Meet Pam Stewart. Pam is a wife, mother, grandmother, retired Navy Officer, spiritual care provider, and nurse, just to name a few of the roles she has held during her lifetime so far. Her path to nursing was unconventional yet fitting for a woman who believes in the power of experiences and the importance of creating new chapters in her life’s story.

Pam was born in New Jersey in 1950; her mother was a nurse, and her father was a career army officer. She and her older sister moved often, as far away as Japan, where she lived for four years.  She said, “Life as military kids was different and changed our worldviews for the better.”

Pam attended Mary Washington, the women’s college at the University of Virginia, in the late 1960s. She married and left to live in Michigan to work as a hospital ward secretary and unit manager for four years. While she enjoyed her job, she wanted to complete her degree.

“I decided at 25 that I could be 30 and still wish I had finished my degree, or I could just go back to school. Eastern Michigan University had started a full-time program for people working, so I returned to school and earned a bachelor’s degree in business.”

After earning her degree in business, Pam divorced and was at a turning point in her life. She had told her mom several times growing up that she wanted to serve in the Army like her father, but she said I had to earn a degree first.

“I was at a crossroads in my life, and since I had fulfilled my mother’s wishes, I decided to pursue my desire to serve.”

Pam enlisted in the Navy and served for 20 years. She began as a fleet support officer since, at the time, women were not allowed to go into combat, so ship-based assignments were not an option. She enjoyed her shore-based assignments on disaster preparedness and managing ships in the military sea of command unit. Her last assignment in the Navy was as a part of the medical command team.

“It was a fitting end to my Navy career because it reminded me how much I enjoyed working in a hospital setting. It reminded me that as a child, I was fascinated by my mom’s nursing stories, and I thought, why not me? After a successful military career, I believed I could do anything.”

So, Pam went back to school at the age of 52 to become a nurse. After graduating, she worked as a nurse at Crouse Hospital Intensive Care Unit for two years and then decided to transition to mental health care, working as a mental health nurse in Auburn and Syracuse.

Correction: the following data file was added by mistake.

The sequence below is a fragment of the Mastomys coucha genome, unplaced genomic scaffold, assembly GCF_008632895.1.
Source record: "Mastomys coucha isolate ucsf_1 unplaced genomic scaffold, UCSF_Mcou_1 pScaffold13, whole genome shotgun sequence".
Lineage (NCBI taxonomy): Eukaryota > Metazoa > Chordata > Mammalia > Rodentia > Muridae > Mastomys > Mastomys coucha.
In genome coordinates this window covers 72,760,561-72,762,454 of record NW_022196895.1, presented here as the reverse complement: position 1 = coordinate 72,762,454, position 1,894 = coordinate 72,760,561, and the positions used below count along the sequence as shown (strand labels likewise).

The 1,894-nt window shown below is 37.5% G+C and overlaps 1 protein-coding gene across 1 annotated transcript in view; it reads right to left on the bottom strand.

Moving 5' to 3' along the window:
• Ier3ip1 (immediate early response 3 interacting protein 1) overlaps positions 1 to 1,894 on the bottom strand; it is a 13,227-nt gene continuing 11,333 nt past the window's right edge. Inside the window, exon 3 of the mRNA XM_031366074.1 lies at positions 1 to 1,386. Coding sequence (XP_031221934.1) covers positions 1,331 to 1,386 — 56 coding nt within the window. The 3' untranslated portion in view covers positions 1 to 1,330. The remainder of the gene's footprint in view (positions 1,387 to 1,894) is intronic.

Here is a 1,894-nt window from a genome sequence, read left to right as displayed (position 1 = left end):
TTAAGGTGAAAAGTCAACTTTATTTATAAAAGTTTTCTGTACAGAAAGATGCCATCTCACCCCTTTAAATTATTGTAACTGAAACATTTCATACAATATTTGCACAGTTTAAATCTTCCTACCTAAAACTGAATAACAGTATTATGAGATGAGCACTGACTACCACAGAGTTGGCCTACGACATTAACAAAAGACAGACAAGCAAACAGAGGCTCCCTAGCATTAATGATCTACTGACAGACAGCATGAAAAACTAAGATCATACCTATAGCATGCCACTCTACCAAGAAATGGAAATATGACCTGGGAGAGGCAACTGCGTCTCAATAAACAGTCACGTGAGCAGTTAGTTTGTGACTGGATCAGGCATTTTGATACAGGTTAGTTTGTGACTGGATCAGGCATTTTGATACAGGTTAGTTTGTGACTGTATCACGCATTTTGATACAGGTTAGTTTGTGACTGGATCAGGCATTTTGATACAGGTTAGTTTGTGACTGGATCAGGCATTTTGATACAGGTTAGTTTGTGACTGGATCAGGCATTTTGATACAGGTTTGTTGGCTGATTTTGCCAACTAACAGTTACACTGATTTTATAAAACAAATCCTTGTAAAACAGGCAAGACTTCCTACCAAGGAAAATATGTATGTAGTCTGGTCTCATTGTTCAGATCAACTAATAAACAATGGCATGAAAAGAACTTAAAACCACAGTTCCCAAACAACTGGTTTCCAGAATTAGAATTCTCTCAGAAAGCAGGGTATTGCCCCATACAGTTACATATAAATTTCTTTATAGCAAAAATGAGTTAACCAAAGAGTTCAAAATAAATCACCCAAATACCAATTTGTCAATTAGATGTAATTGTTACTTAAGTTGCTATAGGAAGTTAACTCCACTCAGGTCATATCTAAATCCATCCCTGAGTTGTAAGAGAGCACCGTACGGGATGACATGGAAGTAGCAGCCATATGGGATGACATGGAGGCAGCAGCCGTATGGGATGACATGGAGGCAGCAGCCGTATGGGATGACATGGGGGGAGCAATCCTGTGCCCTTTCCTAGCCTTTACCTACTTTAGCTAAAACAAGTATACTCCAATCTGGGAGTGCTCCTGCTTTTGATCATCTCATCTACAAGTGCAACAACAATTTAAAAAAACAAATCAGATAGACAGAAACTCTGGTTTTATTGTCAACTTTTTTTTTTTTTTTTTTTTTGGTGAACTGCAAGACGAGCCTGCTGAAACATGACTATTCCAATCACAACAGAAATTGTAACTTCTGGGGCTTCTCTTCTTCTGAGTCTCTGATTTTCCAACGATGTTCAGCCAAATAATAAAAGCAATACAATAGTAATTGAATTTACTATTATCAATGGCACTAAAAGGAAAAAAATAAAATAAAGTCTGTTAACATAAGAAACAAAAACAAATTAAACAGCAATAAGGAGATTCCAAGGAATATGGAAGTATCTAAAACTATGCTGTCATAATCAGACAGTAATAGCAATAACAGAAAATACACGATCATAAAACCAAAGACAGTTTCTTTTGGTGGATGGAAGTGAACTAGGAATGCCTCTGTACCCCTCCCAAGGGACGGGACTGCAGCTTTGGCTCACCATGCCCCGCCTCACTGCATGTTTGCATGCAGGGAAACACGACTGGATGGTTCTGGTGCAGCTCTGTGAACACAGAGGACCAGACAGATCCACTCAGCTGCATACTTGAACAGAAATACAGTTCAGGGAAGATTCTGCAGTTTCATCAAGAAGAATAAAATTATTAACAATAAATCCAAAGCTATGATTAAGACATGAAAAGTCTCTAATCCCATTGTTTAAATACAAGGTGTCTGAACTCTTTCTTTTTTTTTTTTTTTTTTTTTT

“As a nurse specializing in mental health, I realized that I could be an effective nurse leader because of my military experience, degrees, and the ideas that I had to create a positive change. To do that, I needed to return to school to earn additional degrees in nursing to become a charge nurse. So, as a 60-year-old, I went back to school again!”

Pam enrolled in the University of Rochester’s “RN to Bachelor to NP” program, which would give her the credentials she needed to take the next step in her nursing career. Shortly after earning her bachelor’s degree in nursing to officially become a Registered Nurse, Pam was diagnosed with cancer.

“When I was diagnosed with cancer, that was the end of my nursing career. While I wasn’t a working nurse for long, it’s like everything you collect in your lifetime and experience. You will always continue to use it.”

Today, Pam and her husband Chuck live at The Glens, an independent living apartment community at The Nottingham. “Our home became too much work. I love to garden, and when I couldn’t physically do that anymore, the writing was on the wall for me. I knew it was time to downsize and move to The Nottingham, and I’m so glad we did. It’s a wonderful community here, and we are happy.”

Pam cherishes her time as a nurse and will always be thankful for it. “Once you are a nurse, you are always a nurse. I appreciate the time I spent in nursing and am thankful to connect with the nurses here at The Nottingham to recall our time helping others.”

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